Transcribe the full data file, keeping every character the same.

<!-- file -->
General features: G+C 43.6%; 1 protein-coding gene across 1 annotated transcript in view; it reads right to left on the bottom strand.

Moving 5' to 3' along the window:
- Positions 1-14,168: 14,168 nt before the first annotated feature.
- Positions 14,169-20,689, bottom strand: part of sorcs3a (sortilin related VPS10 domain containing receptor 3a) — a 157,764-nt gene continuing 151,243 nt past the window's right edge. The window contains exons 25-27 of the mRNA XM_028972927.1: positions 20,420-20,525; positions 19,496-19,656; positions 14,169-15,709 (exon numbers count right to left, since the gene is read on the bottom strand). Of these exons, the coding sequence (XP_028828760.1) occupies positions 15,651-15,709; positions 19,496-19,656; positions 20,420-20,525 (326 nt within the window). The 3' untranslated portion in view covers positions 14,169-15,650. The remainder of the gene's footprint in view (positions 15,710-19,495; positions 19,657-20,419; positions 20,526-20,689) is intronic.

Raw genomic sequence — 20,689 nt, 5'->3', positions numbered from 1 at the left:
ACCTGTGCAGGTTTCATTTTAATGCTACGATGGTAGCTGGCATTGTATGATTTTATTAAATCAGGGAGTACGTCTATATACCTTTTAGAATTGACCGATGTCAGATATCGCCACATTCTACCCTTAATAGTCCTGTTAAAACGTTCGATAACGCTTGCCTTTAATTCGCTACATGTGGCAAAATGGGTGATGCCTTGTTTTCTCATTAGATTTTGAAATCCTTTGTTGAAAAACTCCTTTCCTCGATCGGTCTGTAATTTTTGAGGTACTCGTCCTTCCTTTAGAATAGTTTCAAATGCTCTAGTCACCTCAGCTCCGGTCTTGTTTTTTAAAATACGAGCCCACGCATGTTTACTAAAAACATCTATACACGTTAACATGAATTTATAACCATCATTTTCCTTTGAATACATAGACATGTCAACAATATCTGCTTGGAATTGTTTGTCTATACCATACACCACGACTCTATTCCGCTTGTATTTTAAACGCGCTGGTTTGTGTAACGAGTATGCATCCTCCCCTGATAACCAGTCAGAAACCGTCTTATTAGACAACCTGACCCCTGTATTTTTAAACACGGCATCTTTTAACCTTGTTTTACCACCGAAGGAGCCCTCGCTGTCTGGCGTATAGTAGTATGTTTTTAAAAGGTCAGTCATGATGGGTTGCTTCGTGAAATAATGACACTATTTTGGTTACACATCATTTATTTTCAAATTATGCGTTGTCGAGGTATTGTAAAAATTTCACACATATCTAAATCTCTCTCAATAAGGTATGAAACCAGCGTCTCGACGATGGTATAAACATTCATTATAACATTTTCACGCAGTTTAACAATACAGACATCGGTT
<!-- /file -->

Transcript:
General features: G+C 43.6%; 1 protein-coding gene across 1 annotated transcript in view; it reads right to left on the bottom strand.

Moving 5' to 3' along the window:
- Positions 1-14,168: 14,168 nt before the first annotated feature.
- Positions 14,169-20,689, bottom strand: part of sorcs3a (sortilin related VPS10 domain containing receptor 3a) — a 157,764-nt gene continuing 151,243 nt past the window's right edge. The window contains exons 25-27 of the mRNA XM_028972927.1: positions 20,420-20,525; positions 19,496-19,656; positions 14,169-15,709 (exon numbers count right to left, since the gene is read on the bottom strand). Of these exons, the coding sequence (XP_028828760.1) occupies positions 15,651-15,709; positions 19,496-19,656; positions 20,420-20,525 (326 nt within the window). The 3' untranslated portion in view covers positions 14,169-15,650. The remainder of the gene's footprint in view (positions 15,710-19,495; positions 19,657-20,419; positions 20,526-20,689) is intronic.

Raw genomic sequence — 20,689 nt, 5'->3', positions numbered from 1 at the left:
ACCTGTGCAGGTTTCATTTTAATGCTACGATGGTAGCTGGCATTGTATGATTTTATTAAATCAGGGAGTACGTCTATATACCTTTTAGAATTGACCGATGTCAGATATCGCCACATTCTACCCTTAATAGTCCTGTTAAAACGTTCGATAACGCTTGCCTTTAATTCGCTACATGTGGCAAAATGGGTGATGCCTTGTTTTCTCATTAGATTTTGAAATCCTTTGTTGAAAAACTCCTTTCCTCGATCGGTCTGTAATTTTTGAGGTACTCGTCCTTCCTTTAGAATAGTTTCAAATGCTCTAGTCACCTCAGCTCCGGTCTTGTTTTTTAAAATACGAGCCCACGCATGTTTACTAAAAACATCTATACACGTTAACATGAATTTATAACCATCATTTTCCTTTGAATACATAGACATGTCAACAATATCTGCTTGGAATTGTTTGTCTATACCATACACCACGACTCTATTCCGCTTGTATTTTAAACGCGCTGGTTTGTGTAACGAGTATGCATCCTCCCCTGATAACCAGTCAGAAACCGTCTTATTAGACAACCTGACCCCTGTATTTTTAAACACGGCATCTTTTAACCTTGTTTTACCACCGAAGGAGCCCTCGCTGTCTGGCGTATAGTAGTATGTTTTTAAAAGGTCAGTCATGATGGGTTGCTTCGTGAAATAATGACACTATTTTGGTTACACATCATTTATTTTCAAATTATGCGTTGTCGAGGTATTGTAAAAATTTCACACATATCTAAATCTCTCTCAATAAGGTATGAAACCAGCGTCTCGACGATGGTATAAACATTCATTATAACATTTTCACGCAGTTTAACAATACAGACATCGGTT